“Two samples of the stamp left the island last month to go to auction,” he said drily, when I asked if he had one. “The last time, it fetched $300,000.” And what of the WWII spies, “the codebreakers with shapely ankles”—those thousand-odd young women who read the transatlantic mail borrowed off the flying boats that stopped to fuel up here? “They lived at the Princess Hotel, and worked across the street at the Bermudiana. It’s now six feet under a couple of vast re-insurance companies.”

Over in Somerset Village, nine miles west, I walked one of the most evocative stretches of the old railway trail. The “Rattle and Shake” train ran only from 1931-48, before being dismantled soon after cars were permitted on the island. The trail, paved now, wandered through foliage, past limestone shoulders, morning glories, and tart loquats which I picked and ate. Then it became a neighborhood road, behind little houses with boats in their gardens.

From Somerset Drawbridge—the world’s smallest, now never used, with an opening barely big enough for a ship’s mast—I took a chugging ferry up to the green island’s western tip, which locals call Dockyard. This sprawling stone fortress was the Royal Navy’s base from the early 1800s. Restored, with cannon lying about, it’s still active as a boatyard. A Maritime Museum has exhibits from 16th century shipwrecks to 1930s cruise ships to the Bermuda dinghy, that fourteen-foot anomaly with an absurdly tall mast, a huge sail, and an inexplicable way of cutting rapidly through rather than over the water. This means one man bails nonstop; in a race, crew members are eventually allowed to jump overboard.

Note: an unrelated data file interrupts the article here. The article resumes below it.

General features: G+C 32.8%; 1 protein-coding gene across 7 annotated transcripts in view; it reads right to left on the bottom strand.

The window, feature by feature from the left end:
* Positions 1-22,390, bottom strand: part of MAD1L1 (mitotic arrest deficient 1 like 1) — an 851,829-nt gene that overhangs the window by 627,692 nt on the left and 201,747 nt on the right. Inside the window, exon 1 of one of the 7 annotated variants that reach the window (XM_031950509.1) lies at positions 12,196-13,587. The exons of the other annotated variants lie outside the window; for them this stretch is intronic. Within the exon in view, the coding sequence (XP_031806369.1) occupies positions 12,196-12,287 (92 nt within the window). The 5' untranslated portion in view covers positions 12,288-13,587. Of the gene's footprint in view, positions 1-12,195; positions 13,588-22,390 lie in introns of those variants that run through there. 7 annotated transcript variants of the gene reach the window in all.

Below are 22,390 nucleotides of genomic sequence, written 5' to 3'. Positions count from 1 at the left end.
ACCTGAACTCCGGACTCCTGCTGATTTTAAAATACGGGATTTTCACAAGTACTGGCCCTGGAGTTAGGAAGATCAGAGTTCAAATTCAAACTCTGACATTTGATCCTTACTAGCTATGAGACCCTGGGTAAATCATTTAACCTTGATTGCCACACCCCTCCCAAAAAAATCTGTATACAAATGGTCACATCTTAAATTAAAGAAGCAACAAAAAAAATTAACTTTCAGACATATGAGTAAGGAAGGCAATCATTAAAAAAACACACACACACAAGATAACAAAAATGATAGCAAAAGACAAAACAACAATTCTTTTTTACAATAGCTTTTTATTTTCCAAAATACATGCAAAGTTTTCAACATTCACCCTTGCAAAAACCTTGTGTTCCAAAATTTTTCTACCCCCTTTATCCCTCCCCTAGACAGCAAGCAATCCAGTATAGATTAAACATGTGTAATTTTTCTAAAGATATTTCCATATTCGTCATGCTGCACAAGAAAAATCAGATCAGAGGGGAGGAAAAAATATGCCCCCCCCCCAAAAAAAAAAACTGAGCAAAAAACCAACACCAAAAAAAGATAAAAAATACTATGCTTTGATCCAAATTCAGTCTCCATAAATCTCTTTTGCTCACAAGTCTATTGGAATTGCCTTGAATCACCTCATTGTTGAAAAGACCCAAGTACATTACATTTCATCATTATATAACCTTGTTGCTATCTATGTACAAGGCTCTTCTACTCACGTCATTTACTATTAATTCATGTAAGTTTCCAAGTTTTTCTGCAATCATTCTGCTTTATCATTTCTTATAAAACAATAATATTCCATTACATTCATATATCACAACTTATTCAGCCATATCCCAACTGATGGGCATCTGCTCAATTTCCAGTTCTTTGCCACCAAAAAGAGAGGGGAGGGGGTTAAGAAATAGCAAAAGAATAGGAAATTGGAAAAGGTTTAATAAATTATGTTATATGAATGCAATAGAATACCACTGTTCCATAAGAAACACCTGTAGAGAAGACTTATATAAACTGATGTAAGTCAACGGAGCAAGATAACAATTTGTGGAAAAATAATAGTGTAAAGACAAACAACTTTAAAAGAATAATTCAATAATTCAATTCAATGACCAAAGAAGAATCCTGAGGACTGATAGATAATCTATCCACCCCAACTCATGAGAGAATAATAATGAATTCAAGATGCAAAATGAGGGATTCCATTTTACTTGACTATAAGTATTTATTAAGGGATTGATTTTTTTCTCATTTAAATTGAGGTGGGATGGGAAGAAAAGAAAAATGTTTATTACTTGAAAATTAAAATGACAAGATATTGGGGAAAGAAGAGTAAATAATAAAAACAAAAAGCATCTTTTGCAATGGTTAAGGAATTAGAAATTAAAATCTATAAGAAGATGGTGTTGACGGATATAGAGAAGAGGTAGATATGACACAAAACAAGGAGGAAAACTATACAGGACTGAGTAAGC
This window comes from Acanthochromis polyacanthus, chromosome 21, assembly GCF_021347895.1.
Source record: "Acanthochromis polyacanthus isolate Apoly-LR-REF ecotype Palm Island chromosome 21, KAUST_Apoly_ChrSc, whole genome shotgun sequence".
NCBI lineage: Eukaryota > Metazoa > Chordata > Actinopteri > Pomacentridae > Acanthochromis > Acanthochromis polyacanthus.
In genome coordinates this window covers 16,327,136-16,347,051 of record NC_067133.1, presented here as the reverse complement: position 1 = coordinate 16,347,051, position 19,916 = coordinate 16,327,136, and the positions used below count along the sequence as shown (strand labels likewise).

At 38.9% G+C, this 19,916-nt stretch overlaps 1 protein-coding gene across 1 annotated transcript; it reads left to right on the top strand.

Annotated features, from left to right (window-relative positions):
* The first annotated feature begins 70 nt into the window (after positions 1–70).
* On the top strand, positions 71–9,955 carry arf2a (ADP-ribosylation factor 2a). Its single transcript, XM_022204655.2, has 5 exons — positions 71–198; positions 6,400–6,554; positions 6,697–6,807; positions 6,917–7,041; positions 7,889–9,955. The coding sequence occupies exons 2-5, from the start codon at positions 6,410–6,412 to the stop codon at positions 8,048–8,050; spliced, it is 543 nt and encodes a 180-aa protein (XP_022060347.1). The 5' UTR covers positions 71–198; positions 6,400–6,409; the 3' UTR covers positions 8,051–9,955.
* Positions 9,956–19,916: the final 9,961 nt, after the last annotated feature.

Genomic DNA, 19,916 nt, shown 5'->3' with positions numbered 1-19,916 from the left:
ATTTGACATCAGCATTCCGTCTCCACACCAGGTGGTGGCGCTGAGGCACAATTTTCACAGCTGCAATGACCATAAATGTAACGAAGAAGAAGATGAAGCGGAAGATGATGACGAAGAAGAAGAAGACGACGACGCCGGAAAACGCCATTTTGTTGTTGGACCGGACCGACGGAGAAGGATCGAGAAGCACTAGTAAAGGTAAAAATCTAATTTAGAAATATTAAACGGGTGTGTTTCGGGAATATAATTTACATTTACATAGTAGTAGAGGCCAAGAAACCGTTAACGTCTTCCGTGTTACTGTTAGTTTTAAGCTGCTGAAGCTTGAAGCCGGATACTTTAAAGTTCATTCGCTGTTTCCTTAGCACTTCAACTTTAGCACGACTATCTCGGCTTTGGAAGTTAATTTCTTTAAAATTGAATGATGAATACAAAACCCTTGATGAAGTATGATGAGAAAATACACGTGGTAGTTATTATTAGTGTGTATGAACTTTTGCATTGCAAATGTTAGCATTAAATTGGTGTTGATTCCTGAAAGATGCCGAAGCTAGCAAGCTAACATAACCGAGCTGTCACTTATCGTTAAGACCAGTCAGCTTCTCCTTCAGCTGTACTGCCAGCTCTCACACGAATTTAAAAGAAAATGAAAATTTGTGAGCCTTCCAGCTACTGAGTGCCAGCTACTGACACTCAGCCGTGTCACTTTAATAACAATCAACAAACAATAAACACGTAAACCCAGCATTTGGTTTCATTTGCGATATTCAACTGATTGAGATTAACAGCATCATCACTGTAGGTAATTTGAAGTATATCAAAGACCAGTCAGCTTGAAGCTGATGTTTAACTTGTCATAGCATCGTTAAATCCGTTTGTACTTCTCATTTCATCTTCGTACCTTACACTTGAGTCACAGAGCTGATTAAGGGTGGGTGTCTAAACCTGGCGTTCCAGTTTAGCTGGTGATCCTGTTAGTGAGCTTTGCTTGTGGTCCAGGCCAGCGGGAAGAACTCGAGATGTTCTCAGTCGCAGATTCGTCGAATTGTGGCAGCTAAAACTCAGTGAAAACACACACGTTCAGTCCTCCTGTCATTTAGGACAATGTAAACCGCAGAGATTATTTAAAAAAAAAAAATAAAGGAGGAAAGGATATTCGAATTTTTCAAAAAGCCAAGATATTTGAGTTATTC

Nearby, in the grandiose Commissioner’s House, the displays devoted to the slave trade, complete with shackles and collars, were enough to make me want to go stand in the sunshine and weep. At least Bermuda was one of only two colonies to immediately free its 4,200 slaves in 1834, right after the decree of abolition—about half the island’s population.

At the island’s eastern end, I spent a day exploring the slow lanes of St. George, the first settlement—preserved cottages in lime, lemon, mustard, salmon, set amid palms on Featherbed Alley, Barber’s Alley, Pound Alley, Princess Street. It has its personalized museums, from Tucker House with a George III chamberpot hidden in a mahogany chest of drawers, to the Globe Hotel where blockade runners conspired to outfox Union ships, to a homespun Black History Museum with mementos of cricket teams and a diorama of the slave trade using children’s dolls, to a wharfside Town Hall with its signed, faded portraits of Elizabeth and Philip. And there is St. Peter’s, the hemisphere’s oldest Anglican church continuously in use, its interior rich with the cigar-box fragrance of local cedar. In the churchyard, past graves shaped like picnic tables, lies a slaves’ burial ground of smudged irregular headstones.

Bermuda is small, but on the other hand, I haven’t seen anywhere else this large without any ugliness. I hadn’t expected such a diverse and amiable island, with none of the historical darkness of disenfranchised peoples that one often senses in the Caribbean. Go for a walk in Hamilton up Cedar Avenue, past the Queen’s Club, past a church of Christian Scientists and a house of Bahai’is, to the Catholic Cathedral and its convent next door—now a mosque. Or, better yet, take a morning stroll in Victoria Park to see the black, white, Asian schoolkids, of every continental extraction and possible mix, hollering and playing hand-in-hand—just as, in the Botanical Gardens, I came upon a gigantic banyan tree, with innumerable, ever-multiplying downward roots.